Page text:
As mentioned earlier, users can find and use existing flashcards without signing in by entering a key search term in the search box as shown in Figure 2.
Figure 2. The search box for finding existing flashcards
However, since there are not flashcard sets for all conceivable topics or area of interest, users may wish to create study sets by registering for an account which is free of charge and easy. Users can access http://quizlet.com/help for detailed instructions on how to create new flashcard sets.
As soon as users have made, or found a set for study, they move on to six different leaning modes, namely Flashcards, Learn, Speller, Test, Scatter, and Space Race as illustrated in Figure 3.
Figure 3. Different learning modes
Flashcards: In this mode (shown in Figure 4), users start learning terms and their definitions by clicking to “flip” to see both sides of the card. If audio has been recorded, users can also listen to these terms. The audio function can be switched on and off in the sidebar, and playback can be slowed down by clicking on the Advanced settings link. This learning mode promotes not only learners’ productive, but also their receptive vocabulary knowledge (Nation, 2008).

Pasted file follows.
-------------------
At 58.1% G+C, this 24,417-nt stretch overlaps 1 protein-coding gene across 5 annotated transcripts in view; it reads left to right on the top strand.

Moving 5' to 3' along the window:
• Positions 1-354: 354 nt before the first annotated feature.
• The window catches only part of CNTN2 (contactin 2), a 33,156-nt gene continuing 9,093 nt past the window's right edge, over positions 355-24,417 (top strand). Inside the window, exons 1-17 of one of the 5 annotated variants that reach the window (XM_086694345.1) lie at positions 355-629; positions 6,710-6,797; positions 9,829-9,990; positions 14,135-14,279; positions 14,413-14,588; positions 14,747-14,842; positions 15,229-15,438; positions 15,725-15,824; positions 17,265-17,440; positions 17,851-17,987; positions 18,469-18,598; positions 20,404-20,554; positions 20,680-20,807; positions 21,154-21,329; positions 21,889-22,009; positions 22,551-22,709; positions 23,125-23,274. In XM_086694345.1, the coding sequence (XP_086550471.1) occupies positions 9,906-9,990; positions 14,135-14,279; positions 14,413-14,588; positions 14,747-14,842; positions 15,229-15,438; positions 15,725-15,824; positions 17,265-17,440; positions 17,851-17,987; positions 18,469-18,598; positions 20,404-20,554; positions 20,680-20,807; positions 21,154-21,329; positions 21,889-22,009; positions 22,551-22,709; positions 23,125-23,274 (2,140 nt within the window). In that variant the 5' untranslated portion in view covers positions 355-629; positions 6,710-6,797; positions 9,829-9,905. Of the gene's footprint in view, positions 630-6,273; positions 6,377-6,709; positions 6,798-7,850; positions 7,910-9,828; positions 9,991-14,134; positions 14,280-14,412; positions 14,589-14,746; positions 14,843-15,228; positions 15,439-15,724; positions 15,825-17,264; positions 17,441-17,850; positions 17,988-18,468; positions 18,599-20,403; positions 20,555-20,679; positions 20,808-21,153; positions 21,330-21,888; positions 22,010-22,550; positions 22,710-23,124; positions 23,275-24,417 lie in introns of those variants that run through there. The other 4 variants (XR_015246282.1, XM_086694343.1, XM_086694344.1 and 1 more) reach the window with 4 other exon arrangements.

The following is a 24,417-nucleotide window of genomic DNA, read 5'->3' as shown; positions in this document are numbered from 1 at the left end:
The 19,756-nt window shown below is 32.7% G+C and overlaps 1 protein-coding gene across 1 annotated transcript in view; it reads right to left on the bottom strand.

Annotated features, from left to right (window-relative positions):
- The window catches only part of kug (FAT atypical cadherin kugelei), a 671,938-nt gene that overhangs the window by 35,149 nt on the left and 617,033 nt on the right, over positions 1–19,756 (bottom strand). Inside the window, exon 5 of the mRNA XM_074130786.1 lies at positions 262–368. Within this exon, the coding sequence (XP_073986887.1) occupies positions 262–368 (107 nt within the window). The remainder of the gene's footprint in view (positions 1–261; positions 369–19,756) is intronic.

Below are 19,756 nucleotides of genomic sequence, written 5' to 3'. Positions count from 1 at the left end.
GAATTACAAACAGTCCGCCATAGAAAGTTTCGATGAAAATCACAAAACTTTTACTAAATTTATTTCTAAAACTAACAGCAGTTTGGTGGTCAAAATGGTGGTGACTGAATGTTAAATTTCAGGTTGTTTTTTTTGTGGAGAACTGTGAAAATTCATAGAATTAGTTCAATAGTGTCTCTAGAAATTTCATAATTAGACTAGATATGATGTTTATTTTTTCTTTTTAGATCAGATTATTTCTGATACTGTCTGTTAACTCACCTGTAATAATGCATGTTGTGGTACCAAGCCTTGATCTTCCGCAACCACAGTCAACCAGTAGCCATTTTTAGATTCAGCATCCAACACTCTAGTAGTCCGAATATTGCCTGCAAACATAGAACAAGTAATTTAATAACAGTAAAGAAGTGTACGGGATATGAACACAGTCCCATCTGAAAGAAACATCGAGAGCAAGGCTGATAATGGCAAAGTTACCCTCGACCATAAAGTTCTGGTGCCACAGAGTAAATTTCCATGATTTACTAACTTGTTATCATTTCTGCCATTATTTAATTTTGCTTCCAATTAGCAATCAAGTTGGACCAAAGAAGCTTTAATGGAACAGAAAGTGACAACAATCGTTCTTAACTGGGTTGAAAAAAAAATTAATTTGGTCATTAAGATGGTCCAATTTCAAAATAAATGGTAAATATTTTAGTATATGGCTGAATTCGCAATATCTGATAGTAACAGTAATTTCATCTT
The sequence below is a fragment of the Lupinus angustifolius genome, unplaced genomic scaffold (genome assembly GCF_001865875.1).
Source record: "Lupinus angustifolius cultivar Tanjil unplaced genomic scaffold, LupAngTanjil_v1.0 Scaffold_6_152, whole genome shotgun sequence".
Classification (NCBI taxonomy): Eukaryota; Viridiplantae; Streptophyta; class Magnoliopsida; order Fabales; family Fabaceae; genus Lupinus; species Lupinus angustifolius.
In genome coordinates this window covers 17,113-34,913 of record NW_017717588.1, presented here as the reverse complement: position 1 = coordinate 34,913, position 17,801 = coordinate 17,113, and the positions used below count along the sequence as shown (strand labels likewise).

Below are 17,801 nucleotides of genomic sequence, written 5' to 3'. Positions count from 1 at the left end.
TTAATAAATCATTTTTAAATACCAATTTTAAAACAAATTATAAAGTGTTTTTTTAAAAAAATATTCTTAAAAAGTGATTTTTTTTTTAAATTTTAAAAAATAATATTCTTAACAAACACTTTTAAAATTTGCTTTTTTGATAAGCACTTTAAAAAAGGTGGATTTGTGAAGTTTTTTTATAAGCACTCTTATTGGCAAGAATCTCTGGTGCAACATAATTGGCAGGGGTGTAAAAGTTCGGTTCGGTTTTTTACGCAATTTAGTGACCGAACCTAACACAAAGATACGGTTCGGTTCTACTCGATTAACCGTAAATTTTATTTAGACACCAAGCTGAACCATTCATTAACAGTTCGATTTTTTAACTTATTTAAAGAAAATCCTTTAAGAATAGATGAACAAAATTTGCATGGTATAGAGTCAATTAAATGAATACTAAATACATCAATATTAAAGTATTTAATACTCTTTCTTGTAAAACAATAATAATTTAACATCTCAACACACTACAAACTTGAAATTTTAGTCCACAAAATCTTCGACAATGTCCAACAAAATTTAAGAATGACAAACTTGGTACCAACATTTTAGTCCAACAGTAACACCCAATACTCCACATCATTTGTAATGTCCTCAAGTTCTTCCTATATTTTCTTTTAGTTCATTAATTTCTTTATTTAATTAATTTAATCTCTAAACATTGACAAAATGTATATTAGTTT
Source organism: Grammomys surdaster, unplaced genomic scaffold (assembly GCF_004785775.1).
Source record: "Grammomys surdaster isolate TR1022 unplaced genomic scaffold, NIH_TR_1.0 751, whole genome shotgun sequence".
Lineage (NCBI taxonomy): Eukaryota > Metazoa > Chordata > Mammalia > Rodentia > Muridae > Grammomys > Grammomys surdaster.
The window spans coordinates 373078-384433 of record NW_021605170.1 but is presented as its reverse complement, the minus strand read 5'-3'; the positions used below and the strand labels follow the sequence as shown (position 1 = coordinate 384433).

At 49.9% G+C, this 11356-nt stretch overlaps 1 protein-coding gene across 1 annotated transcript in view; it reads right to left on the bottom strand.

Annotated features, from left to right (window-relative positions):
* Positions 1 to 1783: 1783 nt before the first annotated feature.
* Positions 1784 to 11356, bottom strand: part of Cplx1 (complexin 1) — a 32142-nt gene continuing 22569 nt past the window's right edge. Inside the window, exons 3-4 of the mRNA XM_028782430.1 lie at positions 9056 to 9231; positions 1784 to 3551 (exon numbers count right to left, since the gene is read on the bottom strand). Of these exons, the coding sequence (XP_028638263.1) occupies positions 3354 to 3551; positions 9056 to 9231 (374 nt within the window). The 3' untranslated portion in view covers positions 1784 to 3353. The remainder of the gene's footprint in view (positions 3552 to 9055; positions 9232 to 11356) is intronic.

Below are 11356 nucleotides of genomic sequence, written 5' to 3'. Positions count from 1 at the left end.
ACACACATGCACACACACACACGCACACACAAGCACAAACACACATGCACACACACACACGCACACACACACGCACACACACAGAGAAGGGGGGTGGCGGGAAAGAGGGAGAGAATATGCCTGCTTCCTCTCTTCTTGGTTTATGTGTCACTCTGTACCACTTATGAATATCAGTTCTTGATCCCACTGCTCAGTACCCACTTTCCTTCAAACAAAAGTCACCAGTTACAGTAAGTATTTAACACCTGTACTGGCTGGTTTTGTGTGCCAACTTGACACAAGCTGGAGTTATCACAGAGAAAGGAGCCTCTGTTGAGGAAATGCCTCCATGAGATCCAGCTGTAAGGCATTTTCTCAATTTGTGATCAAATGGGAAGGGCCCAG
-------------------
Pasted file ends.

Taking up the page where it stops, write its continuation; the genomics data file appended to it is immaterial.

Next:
Figure 4. Flashcard mode
Learn: This mode (shown in Figure 5) quizzes users on the flashcards they have studied by providing a definition or prompt to which they reply by typing in the corresponding term. It tracks what learners know and what they do not and retests them on their mistakes. This study mode aims to promote productive knowledge of vocabulary and spelling.
Figure 5. Learn mode
Speller: In this mode (shown in Figure 6), users listen to a term or definition and then type in the correct answer. If an incorrect response is entered, the program indicates which letters users have missed so they can try again. This mode is perfect for vocabulary revision, pronunciation, and spelling.
Figure 6. Speller mode
Test: This mode automatically generates a random quiz from a flashcard set using four types of questions: writing, matching, multiple choice, and true/false (see Figure 7). Users click “Check Answers” at the bottom of the page to see their scores in the upper right hand corner of the page. This mode is useful as an informal assessment in the classroom.
Figure 7. Test mode
Scatter: In this mode (shown in Figure 8), users race against the clock to drag and drop terms and definitions to the correct corresponding location. This is a fun review game which could be done in class with students working individually, in pairs, or in small groups.
Figure 8. Scatter mode
Space Race: In this mode, users type in the correct term in accordance with the definition scrolling from the left to the right of the screen before it disappears, as can be seen in Figure 9. This mode enables learners to practice recognition/recall and production/spelling as well as typing skills.